So, next time you’re in a Borders, check to see if we’re there. (And next time you’re in Barnes and Noble, ask ‘em why they take so long to place orders :)
Thursday, May 27, 2004
Mike Clark’s been hunkered down for a number of months now writing the third volume of the Starter Kit, Pragmatic Project Automation. On Monday this week he finished the draft, and it went out to 20 or so lucky folks for a first review. The feedback so far has been marvelous: people really like both the content and the style (after all, lava lamps are this year’s essential project accessory).
I’m really pleased about all this for a number of reasons. First, I’m pleased for us. This really is a great book—practical, timely, and fun to read. We couldn’t have asked for a better way to round out the starter kit. I’m also pleased because automation is near and dear to my heart, and with Mike’s book we finally have something to show people to say “this is what we mean.” And, of course, I’m please for Mike. Writing a book is a lot of work, and it requires a bunch of dedication. In Mike’s case, that was tested even more, as he was the first person to use our new typesetting toolchain.
It’s looking like the book will be available sometime in July, and I for one can’t wait.
Wednesday, May 26, 2004
Monday, May 17, 2004
Monday, April 26, 2004
Monday, April 12, 2004
I came across (yet another) example of real-life broken windows last night.
I went to the supermarket about 6:30pm to buy some lettuce. Big mistake. At that time of night it’s crowded, full of folks on their way home. All the checkout lanes were four people deep, and every employee was working a register. It was chaotic, and a high pressure environment for those who worked there. Customers picked up on the tension: everyone was a little on edge.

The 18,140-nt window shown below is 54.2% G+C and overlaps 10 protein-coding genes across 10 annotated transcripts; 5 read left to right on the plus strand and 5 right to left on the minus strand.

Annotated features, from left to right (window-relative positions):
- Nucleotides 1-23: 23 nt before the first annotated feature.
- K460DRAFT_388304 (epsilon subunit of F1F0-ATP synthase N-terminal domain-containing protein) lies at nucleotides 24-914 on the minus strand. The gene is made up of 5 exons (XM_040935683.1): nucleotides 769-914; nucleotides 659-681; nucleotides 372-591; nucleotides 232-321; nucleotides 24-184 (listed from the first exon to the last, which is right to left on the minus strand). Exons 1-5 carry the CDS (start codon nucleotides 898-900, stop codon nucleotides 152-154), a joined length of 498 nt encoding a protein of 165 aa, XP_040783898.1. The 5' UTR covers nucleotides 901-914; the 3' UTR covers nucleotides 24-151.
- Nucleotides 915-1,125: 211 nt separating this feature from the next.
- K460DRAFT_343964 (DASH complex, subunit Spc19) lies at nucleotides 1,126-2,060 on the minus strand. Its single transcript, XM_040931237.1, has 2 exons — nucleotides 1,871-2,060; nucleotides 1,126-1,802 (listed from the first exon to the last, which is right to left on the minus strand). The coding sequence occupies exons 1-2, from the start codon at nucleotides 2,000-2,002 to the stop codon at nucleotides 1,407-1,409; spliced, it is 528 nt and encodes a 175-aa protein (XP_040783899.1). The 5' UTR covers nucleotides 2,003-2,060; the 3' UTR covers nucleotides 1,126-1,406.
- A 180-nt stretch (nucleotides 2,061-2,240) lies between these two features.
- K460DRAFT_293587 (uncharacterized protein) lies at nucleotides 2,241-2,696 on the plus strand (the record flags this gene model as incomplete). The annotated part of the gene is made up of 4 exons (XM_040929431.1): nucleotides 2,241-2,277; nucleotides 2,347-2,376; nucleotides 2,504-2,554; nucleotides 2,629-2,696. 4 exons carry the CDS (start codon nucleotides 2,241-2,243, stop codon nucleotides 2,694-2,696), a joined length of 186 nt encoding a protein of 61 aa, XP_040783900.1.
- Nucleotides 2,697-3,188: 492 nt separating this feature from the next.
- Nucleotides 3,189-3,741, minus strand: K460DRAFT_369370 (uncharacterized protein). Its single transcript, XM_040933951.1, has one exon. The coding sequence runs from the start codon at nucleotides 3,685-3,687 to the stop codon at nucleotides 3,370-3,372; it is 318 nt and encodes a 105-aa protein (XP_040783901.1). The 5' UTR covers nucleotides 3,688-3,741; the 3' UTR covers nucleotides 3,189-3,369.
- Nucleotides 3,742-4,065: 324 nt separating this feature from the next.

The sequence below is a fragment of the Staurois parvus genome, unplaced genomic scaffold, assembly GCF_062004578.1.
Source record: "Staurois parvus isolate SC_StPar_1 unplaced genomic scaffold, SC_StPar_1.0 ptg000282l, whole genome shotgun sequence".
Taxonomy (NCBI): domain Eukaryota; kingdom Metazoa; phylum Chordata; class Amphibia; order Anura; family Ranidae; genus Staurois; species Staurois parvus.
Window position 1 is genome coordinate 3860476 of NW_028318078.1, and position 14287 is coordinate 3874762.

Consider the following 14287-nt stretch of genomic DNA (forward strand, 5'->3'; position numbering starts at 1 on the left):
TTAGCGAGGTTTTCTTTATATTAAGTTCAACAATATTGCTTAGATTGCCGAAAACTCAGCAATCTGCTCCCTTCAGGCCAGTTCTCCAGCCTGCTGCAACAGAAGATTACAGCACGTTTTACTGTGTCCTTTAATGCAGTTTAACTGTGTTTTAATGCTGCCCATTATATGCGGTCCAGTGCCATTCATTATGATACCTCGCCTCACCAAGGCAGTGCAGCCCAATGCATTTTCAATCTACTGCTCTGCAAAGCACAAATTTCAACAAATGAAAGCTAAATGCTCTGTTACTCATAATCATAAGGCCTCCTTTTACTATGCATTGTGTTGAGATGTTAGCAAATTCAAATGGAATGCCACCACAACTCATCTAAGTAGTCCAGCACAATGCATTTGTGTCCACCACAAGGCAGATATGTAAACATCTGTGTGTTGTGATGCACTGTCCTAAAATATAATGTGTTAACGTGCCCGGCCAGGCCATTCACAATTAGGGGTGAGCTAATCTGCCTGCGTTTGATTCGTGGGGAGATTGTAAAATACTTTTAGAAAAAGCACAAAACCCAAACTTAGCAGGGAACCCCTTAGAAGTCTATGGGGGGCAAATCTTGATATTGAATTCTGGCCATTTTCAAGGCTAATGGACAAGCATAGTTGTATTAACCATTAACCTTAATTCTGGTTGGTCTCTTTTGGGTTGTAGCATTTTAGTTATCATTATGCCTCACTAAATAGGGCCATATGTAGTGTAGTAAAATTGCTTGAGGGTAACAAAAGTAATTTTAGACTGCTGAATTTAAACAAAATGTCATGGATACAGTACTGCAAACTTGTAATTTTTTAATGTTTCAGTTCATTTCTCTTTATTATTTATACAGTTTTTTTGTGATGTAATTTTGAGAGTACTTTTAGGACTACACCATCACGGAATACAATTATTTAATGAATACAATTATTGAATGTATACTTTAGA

Then, three people ahead of me in line, a women dropped a box of raspberries out of her cart. They spread out in a patch maybe 18” across. The woman was embarrassed, and pointed out the spill to the guy running the checkout. He craned his head to look, then looked at the length of the line and the expression on the face of the person he was serving. “I’m too busy to deal with that now,” he said. But he did call out to the floor manager. She was on her way to start up a new checkout, clearly harried. “No time” she called. So the raspberries lay there. As the line moved forward, the woman tried to move the raspberries out of the way, but she wasn’t too successful. In fact she managed to squash a few of them. The next person in line also tried to be careful, but his trolley ran over some, and got raspberry juice on the wheels. And so it went. By the time I checked out, the raspberries were a purple-red mess on the floor. The mess had spread from a small, contained spot to a large stain, and there were red tracks leading from the checkout to the two doors. The stains were already drying. It was going to take someone a while to clean it all up.
On the way home, I thought “that’s another great ‘broken windows’ story.” Fail to fix something early, and reap a whole lot of extra work later. Had the assistant said to the line: “Let me clean these up before they get all over your shoes” and spent 30 seconds with a broom, the problem would have gone away, and no one would have complained. In fact, the customers would have left the store glad that someone actually cleaned things up. Instead, we walked away with a bad impression and red-stained shoes.
It’s the same on software projects. Even when (especially when) things are chaotic and pressured, make the time to fix the small stuff. Otherwise it’ll just become big stuff, and your customers will end up seeing red.
Tuesday, March 16, 2004
Tim Bray has just joined Sun (congratulations, Sun). One of the interesting snippets in the middle of the article was:
In fact I personally believe that Java’s share of enterprise software will decline, but not in favor of anything from Redmond. I think that dynamic languages (Python and friends), particularly in conjunction with Test-Driven Development, are looking more like winners all the time. They generally are cheaper to program in, run just as fast, and have fewer bugs; what’s not to like?
I wonder if Tim’s in a position to help Sun see that the drive to make J2EE heavier and heavier will ultimately hurt them? There’s a definite groundswell out there of folks pushing back against the monster that is modern enterprise development (just look at the spread of the Groovy meme, and things like Spring). Will companies like Sun and BEA listen, or will they simply become less relevant? I’m hoping that Sun at least listens, but I’m not holding my breath: they’ve got an awful lot invested in the J2EE, and seem to think that the only way to move into the future is to add even more features.